A far cry from a common/standard train this is kind of a late catch of a thing that will soon belong to the past. Everything in this train is uncommon:
- The CC72000 series is almost gone with only 2 active units - not to be confused with the rebuilt pink and grey 72100 series that are also living their last years. The CC72100 haul 100 mph passenger trains on the Paris-Basel line. These services will probably come to an end when the new Rhin-Rhône high speed line opens in December 2011 (Dôle-Belfort) and TGVs will take care of the Paris-Belfort-Mulhouse-Basel trains.
- The #72084 is the last survivor still in the original blue livery. There is another 72000 survivor but it wears the freight green livery. Railfans are actively chasing the 72084 before a mechanical problem kills it forever.
- This looks like a passenger train and the 72000 do not haul passenger trains anymore.
- This is a long 18-cars passenger train and one single 72000 never hauled such long trains because with 3600HP they do not have enough power to reach the passenger train speed limit. Such heavy trains would come instead with two 67400 series units.
- This is the last trip for these cars. They will be scrapped once the train reaches Le Mans, even though some of them are not so old. The locomotive is older than the cars.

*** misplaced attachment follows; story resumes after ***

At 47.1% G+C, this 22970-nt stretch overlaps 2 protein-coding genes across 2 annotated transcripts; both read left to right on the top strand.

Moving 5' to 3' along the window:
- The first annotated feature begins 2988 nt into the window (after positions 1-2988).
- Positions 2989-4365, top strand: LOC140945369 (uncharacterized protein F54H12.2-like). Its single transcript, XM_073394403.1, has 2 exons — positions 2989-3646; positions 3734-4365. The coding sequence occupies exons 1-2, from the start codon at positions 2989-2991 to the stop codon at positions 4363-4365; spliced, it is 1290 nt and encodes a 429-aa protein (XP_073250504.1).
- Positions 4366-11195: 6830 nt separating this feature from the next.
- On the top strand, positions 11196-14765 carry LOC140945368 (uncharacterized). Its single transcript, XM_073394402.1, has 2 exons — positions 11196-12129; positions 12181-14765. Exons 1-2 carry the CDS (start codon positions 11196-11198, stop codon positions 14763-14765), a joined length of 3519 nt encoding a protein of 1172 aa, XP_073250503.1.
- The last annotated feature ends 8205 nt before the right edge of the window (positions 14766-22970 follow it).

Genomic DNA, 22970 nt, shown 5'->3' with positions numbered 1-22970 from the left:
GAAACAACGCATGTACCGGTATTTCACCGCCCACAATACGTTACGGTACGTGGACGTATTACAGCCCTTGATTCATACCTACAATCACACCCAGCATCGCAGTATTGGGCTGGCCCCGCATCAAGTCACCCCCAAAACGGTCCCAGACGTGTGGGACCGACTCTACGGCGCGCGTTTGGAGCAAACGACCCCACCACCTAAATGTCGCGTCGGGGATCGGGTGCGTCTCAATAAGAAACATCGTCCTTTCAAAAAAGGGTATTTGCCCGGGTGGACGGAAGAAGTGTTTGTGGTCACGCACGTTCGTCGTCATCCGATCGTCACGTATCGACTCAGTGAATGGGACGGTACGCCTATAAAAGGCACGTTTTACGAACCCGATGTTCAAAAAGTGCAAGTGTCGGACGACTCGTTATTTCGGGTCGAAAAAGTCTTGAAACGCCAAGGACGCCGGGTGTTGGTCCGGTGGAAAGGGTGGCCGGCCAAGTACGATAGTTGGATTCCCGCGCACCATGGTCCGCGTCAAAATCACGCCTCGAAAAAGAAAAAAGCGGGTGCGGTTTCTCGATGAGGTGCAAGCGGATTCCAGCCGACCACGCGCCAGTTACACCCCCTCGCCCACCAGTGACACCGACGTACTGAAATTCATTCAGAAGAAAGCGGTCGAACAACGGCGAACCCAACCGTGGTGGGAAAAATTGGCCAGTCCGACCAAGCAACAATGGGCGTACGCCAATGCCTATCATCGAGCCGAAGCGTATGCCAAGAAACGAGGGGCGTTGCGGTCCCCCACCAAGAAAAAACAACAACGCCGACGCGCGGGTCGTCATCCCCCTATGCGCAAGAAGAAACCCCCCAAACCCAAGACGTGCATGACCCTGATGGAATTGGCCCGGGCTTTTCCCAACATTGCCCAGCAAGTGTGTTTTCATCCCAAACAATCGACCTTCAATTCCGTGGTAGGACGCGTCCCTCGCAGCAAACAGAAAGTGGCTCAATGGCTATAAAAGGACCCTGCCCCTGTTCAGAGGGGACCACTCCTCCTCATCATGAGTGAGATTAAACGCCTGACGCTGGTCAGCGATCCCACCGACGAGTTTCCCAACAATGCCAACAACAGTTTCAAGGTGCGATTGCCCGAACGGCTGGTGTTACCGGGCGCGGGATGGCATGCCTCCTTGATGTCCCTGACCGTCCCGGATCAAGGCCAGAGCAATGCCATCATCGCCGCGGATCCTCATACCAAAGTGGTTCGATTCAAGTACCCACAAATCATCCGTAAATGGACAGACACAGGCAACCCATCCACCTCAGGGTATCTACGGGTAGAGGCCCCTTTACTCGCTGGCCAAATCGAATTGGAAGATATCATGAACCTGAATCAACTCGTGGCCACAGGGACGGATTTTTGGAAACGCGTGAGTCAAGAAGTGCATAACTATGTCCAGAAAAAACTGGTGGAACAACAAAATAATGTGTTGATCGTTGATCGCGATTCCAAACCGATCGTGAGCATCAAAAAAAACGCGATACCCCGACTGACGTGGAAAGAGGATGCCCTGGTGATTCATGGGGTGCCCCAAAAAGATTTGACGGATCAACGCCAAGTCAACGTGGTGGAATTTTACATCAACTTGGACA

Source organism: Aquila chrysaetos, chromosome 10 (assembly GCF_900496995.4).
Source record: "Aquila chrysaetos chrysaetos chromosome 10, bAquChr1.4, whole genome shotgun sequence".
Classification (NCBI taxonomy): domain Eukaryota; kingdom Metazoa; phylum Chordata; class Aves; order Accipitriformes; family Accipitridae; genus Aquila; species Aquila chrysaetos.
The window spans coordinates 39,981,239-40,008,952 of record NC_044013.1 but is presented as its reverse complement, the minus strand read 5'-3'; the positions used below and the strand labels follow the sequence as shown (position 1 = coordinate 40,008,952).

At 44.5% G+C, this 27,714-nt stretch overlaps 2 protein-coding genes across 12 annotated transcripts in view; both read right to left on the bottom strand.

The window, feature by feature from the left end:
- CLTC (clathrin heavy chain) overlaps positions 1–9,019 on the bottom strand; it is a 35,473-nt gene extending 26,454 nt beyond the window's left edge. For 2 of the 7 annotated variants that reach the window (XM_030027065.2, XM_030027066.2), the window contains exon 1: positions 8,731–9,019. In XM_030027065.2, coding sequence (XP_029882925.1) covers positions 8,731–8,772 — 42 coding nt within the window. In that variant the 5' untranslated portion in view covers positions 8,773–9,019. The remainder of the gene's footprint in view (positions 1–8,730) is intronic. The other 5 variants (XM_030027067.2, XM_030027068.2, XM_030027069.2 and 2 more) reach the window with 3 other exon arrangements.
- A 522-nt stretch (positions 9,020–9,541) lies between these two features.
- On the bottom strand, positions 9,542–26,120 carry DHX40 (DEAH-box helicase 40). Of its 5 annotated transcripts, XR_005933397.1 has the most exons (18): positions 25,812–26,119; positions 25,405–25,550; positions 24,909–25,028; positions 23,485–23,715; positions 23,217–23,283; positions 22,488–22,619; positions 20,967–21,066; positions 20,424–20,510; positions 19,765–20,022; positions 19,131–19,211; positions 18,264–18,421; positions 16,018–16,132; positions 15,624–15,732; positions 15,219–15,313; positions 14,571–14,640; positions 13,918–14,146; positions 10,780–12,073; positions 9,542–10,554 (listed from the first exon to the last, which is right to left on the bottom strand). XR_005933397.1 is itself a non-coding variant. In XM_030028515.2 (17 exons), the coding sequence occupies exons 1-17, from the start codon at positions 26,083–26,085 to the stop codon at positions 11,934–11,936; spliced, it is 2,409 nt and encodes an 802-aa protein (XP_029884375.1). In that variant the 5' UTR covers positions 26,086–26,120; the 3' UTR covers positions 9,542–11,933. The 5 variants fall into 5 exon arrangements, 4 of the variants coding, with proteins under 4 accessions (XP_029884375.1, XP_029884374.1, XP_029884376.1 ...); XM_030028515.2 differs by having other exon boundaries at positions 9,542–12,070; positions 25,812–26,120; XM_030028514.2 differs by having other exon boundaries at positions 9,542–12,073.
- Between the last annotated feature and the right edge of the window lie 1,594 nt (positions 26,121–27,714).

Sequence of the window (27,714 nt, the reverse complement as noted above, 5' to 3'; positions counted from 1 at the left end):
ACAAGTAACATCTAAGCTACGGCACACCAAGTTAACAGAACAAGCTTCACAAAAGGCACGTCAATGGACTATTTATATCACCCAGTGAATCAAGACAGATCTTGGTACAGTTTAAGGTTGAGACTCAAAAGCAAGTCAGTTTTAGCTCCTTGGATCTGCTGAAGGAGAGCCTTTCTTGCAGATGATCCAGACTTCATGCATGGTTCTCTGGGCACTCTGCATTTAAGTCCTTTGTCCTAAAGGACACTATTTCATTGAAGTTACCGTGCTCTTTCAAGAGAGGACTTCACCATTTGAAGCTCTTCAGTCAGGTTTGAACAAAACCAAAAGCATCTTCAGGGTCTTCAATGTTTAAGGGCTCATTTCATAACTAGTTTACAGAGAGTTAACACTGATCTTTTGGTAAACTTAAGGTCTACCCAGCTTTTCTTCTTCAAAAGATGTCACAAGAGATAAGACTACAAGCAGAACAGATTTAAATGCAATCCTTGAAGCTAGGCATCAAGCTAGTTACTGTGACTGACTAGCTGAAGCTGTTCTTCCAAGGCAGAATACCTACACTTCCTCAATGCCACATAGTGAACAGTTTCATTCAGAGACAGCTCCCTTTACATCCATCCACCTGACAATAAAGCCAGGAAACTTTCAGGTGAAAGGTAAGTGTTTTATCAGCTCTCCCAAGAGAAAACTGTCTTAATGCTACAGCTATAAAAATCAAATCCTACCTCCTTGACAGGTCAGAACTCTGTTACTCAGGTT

A blue 72000 with a passenger train today is a miracle. This train is typical of the current services still provided by the 72084 because it is used on uncommon duties thanks to a dynamic team of enthusiast railroaders. If I dare a parallel with a US railfan perspective, I imagine that this picture would rise about the same interest and emotion as seeing today a Rio Grande diesel in unpatched black and orange livery in front of a Rio Grande Zephyr passenger consist in the Utah desert.
Many thanks to the team : Lionel Henoch, Jerome Ansel and his father, Raphael Moreau, Guillaume Pourrageaux and other dedicated railroaders…
About the bridge: the 2178m / 7146 ft long Cubzac Bridge over the Dordogne river is a notable landmark on the Bordeaux - Nantes line. It was built in 1885 by Lebrun, Dayde and Pile, following the design of a nearby similar road bridge that had been built earlier by Gustave Eiffel, the builder of the famous Eiffel Tower in Paris.